Det er som sagt ikke noget i vejen med ICOM-komiteernes arbejde, men man skal ikke glemme at den slags arbejde er sekundært i forhold til al den daglige internationalisering som sker på ‘græsrodsniveau’. Så det man burde diskutere på ICOM-årsmødet er ikke hvordan man styrker dansk deltagelse i ICOM-komiteerne, men hvordan man styrker internationalsering på medarbejderniveau.

Our new social web and biomedicine staff member

By Biomedicine in museums

I’m proud to present our new staff member, Daniel Noesgaard, who will work with biomedical science communication on the web, especially through social media (blogs, Facebook, Twitter etc., and maybe especially the many forthcoming cetera).

Daniel’s position is financed by the science communication grant from the Novo Nordisk Foundation through the new NNF Center for Basic Metabolic Research (which I will tell more about on this blog later).

Daniel’s first task (besides attending the Museums and the Web 2011 conference in Philadelphia last month) is to work out a new web platform for Medical Museion that will have all the usual functionalities, but which will hopefully also integrate our blogs and our presence on social media into the site. When the platform is ready some time later this spring or early summer, he will begin to fill it with exciting content — and specially incite the rest of us and other users to make the site flourish.

Daniel has a Master’s degree in molecular biomedicine. For his Masters thesis he did laboratory work with lysine deacetylase inhibitors (see publication here) and their use for the treatment of type 1 diabetes. He has also worked in the internet business, where he worked with all possible kinds of things, from domain registration to network design, and has also done quite a lot of a voluntary work in a student association, including communication through social media.

Workshop on the sensuous object (smell and touch, ambience, aesthetic, visual thinking, tacit knowledge, sound and seduction), 29-30 September

By Biomedicine in museums

Our own Lucy Lyons and Anette Stenslund are organising a two-day workshop titled ‘The Sensuous Object’ here at Medical Museion, September 29-30.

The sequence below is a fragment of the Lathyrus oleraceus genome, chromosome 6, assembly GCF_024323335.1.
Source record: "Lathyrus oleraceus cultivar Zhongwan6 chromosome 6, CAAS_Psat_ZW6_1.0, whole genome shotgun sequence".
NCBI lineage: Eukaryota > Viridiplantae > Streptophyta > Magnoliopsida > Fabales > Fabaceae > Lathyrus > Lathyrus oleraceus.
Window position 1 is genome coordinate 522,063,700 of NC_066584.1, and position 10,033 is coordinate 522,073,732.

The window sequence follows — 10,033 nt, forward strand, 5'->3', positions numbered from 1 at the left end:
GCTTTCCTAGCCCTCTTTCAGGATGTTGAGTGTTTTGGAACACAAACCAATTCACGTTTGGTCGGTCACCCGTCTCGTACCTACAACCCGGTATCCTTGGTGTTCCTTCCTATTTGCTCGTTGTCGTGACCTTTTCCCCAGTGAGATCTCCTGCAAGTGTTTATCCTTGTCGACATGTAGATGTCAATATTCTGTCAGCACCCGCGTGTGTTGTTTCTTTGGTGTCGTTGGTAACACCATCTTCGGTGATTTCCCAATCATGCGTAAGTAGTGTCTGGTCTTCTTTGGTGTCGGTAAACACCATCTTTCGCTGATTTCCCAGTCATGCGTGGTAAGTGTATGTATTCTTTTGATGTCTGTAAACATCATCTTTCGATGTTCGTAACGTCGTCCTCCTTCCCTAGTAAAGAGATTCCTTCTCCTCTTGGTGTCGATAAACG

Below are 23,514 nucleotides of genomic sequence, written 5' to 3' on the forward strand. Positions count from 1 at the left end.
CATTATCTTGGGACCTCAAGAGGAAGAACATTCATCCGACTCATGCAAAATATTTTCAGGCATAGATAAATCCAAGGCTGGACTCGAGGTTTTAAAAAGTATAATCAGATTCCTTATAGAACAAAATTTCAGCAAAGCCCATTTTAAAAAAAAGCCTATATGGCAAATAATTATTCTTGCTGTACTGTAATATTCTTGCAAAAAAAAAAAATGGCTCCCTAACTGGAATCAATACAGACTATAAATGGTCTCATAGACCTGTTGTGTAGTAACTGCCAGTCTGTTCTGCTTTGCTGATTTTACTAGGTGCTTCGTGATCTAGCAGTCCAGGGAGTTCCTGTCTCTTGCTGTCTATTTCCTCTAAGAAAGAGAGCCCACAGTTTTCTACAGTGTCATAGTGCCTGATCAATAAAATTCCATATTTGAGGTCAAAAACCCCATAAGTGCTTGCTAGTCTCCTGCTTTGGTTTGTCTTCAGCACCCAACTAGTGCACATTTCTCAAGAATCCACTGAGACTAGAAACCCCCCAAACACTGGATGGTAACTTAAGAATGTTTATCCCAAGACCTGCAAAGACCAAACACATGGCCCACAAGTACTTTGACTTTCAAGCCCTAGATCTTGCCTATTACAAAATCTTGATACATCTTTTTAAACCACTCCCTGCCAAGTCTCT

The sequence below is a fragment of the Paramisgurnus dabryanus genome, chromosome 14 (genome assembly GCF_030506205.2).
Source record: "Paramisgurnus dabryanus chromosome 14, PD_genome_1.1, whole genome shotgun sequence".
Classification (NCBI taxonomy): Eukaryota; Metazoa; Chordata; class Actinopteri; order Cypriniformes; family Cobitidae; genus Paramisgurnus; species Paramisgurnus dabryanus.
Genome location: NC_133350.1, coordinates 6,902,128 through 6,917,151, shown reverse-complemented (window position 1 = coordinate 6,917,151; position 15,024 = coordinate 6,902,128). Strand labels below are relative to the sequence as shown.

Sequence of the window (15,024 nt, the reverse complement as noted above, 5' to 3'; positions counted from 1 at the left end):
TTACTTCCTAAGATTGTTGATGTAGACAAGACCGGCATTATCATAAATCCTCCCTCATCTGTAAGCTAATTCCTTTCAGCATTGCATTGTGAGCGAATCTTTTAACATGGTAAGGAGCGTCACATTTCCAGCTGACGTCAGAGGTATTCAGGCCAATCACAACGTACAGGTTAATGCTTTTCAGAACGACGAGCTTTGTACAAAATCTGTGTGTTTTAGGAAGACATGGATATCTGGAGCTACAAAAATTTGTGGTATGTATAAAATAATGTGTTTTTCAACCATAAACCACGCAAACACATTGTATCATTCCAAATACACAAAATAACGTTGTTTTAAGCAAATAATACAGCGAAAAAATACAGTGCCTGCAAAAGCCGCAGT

‘The Sensuous Object’ is an interdisciplinary, participatory workshop concerned with ways we actually engage with objects and aimed at researchers in all disciplines interested in the materiality of actual artefacts and ways of understanding objects through the senses.

How we experience and understand objects as sensuous objects that have been realized, produced, consumed through and by our senses, and how they impact on us and how we impact on them, are just a few of the expected discussion topics. By inviting participants to choose actual objects and use them as central to their presentations, the aim is to challenge established concepts and reveal new possibilities in our experiencing of and understanding through objects, using sensuous approaches. It will provide opportunity for presenters to test ideas, try out new formats of presentation and discussion, and examine their own research through the sensuous object.

The idea for this workshop began as a way to research objects from Medical Museion’s collections and for the objects themselves to form the basis of further research. Medical Museion is a university museum at the Faculty of Health Sciences, University of Copenhagen, with an extensive collection of historical medical objects from the 18th through 20th centuries and with internationally award-winning exhibitions. Its field is the history of health and disease in a cultural perspective, with a focus on the material and iconographic culture of recent biomedicine. Research at Medical Museion is seen as essential to underpinning university teaching strategies for collection and conservation of medical heritage, exhibition making, and other material-based communication practices.

Speakers are invited to present their understanding of an object in terms of their methodological approaches and areas of research. Research areas of confirmed participants include senses of smell and touch, ambience, aesthetic, visual thinking, tacit knowledge, sound, and seduction.

Confirmed speakers:
Laura Gonzalez (Glasgow School of Art)
Ansa Lonstrup (University of Aarhus)
Anette Stenslund (Medical Museion, University of Copenhagen)
Jan-Eric Olsén (Medical Museion, University of Copenhagen)
Carsten Friberg (Aarhus School of Architecture)

Postdoc Lucy Lyons ( and PhD student Anette Stenslund (, Medical Museion, University of Copenhagen, 18 Fredericiagade, Copenhagen (

More information:
If you are interested in presenting, please email a 200 word abstract by July 15, 2011. If you would like to participate but do not wish to present, please email a paragraph about your area of research by September 5, 2011.

The Sensuous Object workshop is free and Medical Museion will host lunch on both days and dinner on September 29. Participants will need to arrange and pay for their own travel and accommodation.

Further info from Lucy Lyons,